The Jenkins family played an important role in the Brontë Brussels story, introducing Emily and Charlotte to the Hegers and their Pensionnat, yet the only concrete address we've ever had for the family's home in Ixelles is from W. Gérin's famous biography of Charlotte Brontë, wherein she cites the address as Chaussée d'Ixelles, 304. This lies near the Place Flagey end of the Chaussée. It would have proved a long enough walk for the Brontës, coming from downtown Brussels on their Sunday visits to the Jenkinses. However, our new research has shown that the address provided by Gérin is incorrect.The Brontë biographer repeats an erroneous address listed in the 1840 Indicateur Belge, used by her as a source book. If one looks at other Indicateurs, or address books, for Brussels in the period 1838-1848, the Jenkins address is clearly given as Ch.d'Ixelles, 388. The Ixelles Commune's Population Census for 1846 confirms this address.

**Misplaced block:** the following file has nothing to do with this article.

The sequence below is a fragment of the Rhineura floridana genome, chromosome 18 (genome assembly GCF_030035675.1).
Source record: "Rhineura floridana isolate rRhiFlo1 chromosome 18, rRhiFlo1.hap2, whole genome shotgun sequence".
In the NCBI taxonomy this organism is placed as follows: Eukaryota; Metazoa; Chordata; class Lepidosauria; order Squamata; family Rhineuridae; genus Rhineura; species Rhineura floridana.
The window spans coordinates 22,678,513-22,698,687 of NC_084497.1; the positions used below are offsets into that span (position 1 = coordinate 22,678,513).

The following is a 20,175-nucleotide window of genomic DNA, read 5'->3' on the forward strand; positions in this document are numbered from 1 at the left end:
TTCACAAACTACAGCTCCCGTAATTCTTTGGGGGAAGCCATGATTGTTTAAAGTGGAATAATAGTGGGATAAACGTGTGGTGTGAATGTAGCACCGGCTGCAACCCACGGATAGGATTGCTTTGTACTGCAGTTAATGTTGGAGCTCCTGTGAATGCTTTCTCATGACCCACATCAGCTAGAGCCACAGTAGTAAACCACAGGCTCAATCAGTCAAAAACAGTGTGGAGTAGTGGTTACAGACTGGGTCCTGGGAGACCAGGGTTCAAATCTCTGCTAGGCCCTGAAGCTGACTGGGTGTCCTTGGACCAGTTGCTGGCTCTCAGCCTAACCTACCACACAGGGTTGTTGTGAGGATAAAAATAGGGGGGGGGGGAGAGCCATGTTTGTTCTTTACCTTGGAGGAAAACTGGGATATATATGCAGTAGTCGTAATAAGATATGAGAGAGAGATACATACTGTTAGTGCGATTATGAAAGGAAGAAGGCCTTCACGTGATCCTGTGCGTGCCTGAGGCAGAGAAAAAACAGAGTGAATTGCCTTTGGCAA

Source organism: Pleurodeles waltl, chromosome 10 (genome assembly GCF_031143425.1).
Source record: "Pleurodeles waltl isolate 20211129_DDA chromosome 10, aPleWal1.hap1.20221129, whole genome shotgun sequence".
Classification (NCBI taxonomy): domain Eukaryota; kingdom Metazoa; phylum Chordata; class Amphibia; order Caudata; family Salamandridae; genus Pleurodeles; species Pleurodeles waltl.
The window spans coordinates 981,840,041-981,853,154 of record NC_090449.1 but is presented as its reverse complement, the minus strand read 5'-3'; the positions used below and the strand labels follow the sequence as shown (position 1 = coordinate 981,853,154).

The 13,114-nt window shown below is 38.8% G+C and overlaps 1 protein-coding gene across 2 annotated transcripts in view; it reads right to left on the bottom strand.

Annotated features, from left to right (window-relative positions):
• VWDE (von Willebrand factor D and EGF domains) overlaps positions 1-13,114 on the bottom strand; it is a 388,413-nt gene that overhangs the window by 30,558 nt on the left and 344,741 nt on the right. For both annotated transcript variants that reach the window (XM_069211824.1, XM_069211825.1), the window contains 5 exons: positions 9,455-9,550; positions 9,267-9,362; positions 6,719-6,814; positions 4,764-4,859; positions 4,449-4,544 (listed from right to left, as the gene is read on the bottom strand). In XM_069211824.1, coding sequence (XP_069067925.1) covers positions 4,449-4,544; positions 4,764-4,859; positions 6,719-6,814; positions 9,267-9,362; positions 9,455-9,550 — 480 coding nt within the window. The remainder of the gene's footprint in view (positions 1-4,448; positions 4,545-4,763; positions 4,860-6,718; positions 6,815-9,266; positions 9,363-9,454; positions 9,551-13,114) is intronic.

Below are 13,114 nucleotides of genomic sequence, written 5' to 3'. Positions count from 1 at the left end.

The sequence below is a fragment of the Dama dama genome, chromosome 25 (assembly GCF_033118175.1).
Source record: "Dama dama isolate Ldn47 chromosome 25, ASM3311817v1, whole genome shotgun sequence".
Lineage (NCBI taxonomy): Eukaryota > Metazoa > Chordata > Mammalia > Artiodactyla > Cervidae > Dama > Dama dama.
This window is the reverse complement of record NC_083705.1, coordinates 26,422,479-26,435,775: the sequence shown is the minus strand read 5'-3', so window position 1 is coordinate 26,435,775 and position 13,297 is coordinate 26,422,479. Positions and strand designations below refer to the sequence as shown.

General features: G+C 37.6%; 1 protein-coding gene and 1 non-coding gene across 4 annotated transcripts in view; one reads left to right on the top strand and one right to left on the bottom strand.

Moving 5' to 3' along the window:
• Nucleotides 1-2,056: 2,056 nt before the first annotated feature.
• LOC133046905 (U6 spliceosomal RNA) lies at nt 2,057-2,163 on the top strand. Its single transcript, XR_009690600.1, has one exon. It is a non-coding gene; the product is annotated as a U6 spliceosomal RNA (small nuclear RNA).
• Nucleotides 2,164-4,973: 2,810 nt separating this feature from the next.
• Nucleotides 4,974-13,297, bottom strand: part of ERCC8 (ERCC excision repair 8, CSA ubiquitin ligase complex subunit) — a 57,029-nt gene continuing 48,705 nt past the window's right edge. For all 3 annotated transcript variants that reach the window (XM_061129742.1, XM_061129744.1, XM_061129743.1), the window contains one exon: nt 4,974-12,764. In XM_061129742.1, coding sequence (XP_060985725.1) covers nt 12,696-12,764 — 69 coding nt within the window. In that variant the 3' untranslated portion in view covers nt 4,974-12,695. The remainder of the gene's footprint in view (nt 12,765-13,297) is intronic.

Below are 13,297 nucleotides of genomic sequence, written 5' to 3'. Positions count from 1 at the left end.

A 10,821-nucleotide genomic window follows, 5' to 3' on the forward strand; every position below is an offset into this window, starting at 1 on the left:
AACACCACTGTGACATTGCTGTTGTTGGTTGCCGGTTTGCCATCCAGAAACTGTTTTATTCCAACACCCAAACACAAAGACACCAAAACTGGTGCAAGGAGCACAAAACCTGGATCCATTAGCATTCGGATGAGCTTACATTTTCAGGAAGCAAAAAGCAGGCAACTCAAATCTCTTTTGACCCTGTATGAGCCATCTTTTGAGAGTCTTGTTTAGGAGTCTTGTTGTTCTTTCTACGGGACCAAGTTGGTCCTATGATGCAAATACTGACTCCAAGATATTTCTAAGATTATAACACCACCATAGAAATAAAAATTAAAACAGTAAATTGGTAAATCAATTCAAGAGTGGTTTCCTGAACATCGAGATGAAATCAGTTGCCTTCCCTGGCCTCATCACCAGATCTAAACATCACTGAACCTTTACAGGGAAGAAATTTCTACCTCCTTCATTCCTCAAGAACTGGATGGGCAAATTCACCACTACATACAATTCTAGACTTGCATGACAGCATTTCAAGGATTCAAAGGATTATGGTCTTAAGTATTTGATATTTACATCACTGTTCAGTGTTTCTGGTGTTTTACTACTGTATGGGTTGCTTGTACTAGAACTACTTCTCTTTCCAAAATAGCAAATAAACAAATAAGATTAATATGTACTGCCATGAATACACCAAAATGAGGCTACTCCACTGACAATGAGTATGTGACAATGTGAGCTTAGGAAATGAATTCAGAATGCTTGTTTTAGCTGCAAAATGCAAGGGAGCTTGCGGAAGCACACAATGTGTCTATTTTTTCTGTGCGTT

However the Chaussée d'Ixelles we know today ends at number 359. So where was number 388? This has a simple explanation - the houses of Ixelles underwent a major numbering change between the years 1846 and 1850. Chaussée d'Ixelles 388, in the new numbering system became Chaussée d'Ixelles, 138. The death certificate of the Rev. Evan Jenkins, issued by the Ixelles Commune, confirms this. He died at this address, on 23 September 1849.

Where was number 138 located exactly on the Chaussée? Reading the 1846 and 1856 Census Registers for Ixelles, it's clear that the house bearing this number lay between the Rue de la Paix and the Rue de la Tulipe, on the left hand side as one goes from the Porte de Namur to Place Fernand Cocq. It was located about eight or nine houses before the corner of Rue de la Tulipe. The Ixelles cadastral maps of 1836 and 1866 also show this position. On their Sunday afternoon visits here, the Brontë sisters, accompanied by the Rev. Jenkins' sons, John and Edward, would have walked up from the Place Royale in half an hour at the most.